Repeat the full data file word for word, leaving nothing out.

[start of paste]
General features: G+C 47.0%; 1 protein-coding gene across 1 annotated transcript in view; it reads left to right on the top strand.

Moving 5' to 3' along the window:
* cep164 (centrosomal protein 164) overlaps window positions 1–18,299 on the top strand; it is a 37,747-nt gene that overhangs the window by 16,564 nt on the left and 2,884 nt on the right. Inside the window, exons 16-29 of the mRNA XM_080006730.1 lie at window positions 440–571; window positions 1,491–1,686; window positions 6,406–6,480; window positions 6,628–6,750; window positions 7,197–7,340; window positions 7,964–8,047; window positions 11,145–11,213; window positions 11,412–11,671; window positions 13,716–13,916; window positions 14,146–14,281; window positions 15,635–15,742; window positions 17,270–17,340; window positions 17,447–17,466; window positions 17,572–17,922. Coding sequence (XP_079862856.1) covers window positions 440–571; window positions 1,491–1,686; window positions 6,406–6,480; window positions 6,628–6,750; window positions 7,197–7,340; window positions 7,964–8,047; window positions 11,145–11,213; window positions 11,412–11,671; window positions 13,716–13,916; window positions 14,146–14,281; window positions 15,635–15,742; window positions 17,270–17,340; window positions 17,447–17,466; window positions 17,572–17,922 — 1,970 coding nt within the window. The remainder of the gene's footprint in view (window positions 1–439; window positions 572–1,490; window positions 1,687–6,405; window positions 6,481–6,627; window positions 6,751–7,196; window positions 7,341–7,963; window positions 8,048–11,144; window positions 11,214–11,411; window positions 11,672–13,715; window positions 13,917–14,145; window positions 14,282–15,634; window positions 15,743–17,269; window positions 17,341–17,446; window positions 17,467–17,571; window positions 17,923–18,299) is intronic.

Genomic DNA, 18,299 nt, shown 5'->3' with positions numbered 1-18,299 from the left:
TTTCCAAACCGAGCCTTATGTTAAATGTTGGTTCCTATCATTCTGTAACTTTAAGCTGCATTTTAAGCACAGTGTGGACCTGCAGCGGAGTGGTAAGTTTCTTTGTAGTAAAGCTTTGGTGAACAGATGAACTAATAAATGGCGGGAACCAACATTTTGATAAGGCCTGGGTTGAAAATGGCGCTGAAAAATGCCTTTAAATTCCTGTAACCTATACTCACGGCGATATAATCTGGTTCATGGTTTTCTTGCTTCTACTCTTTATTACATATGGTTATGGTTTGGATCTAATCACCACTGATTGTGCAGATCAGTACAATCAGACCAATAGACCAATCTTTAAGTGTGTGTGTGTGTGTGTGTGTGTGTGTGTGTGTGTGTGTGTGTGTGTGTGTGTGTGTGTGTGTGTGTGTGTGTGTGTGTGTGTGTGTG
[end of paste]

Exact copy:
General features: G+C 47.0%; 1 protein-coding gene across 1 annotated transcript in view; it reads left to right on the top strand.

Moving 5' to 3' along the window:
* cep164 (centrosomal protein 164) overlaps window positions 1–18,299 on the top strand; it is a 37,747-nt gene that overhangs the window by 16,564 nt on the left and 2,884 nt on the right. Inside the window, exons 16-29 of the mRNA XM_080006730.1 lie at window positions 440–571; window positions 1,491–1,686; window positions 6,406–6,480; window positions 6,628–6,750; window positions 7,197–7,340; window positions 7,964–8,047; window positions 11,145–11,213; window positions 11,412–11,671; window positions 13,716–13,916; window positions 14,146–14,281; window positions 15,635–15,742; window positions 17,270–17,340; window positions 17,447–17,466; window positions 17,572–17,922. Coding sequence (XP_079862856.1) covers window positions 440–571; window positions 1,491–1,686; window positions 6,406–6,480; window positions 6,628–6,750; window positions 7,197–7,340; window positions 7,964–8,047; window positions 11,145–11,213; window positions 11,412–11,671; window positions 13,716–13,916; window positions 14,146–14,281; window positions 15,635–15,742; window positions 17,270–17,340; window positions 17,447–17,466; window positions 17,572–17,922 — 1,970 coding nt within the window. The remainder of the gene's footprint in view (window positions 1–439; window positions 572–1,490; window positions 1,687–6,405; window positions 6,481–6,627; window positions 6,751–7,196; window positions 7,341–7,963; window positions 8,048–11,144; window positions 11,214–11,411; window positions 11,672–13,715; window positions 13,917–14,145; window positions 14,282–15,634; window positions 15,743–17,269; window positions 17,341–17,446; window positions 17,467–17,571; window positions 17,923–18,299) is intronic.

Genomic DNA, 18,299 nt, shown 5'->3' with positions numbered 1-18,299 from the left:
TTTCCAAACCGAGCCTTATGTTAAATGTTGGTTCCTATCATTCTGTAACTTTAAGCTGCATTTTAAGCACAGTGTGGACCTGCAGCGGAGTGGTAAGTTTCTTTGTAGTAAAGCTTTGGTGAACAGATGAACTAATAAATGGCGGGAACCAACATTTTGATAAGGCCTGGGTTGAAAATGGCGCTGAAAAATGCCTTTAAATTCCTGTAACCTATACTCACGGCGATATAATCTGGTTCATGGTTTTCTTGCTTCTACTCTTTATTACATATGGTTATGGTTTGGATCTAATCACCACTGATTGTGCAGATCAGTACAATCAGACCAATAGACCAATCTTTAAGTGTGTGTGTGTGTGTGTGTGTGTGTGTGTGTGTGTGTGTGTGTGTGTGTGTGTGTGTGTGTGTGTGTGTGTGTGTGTGTGTGTGTGTG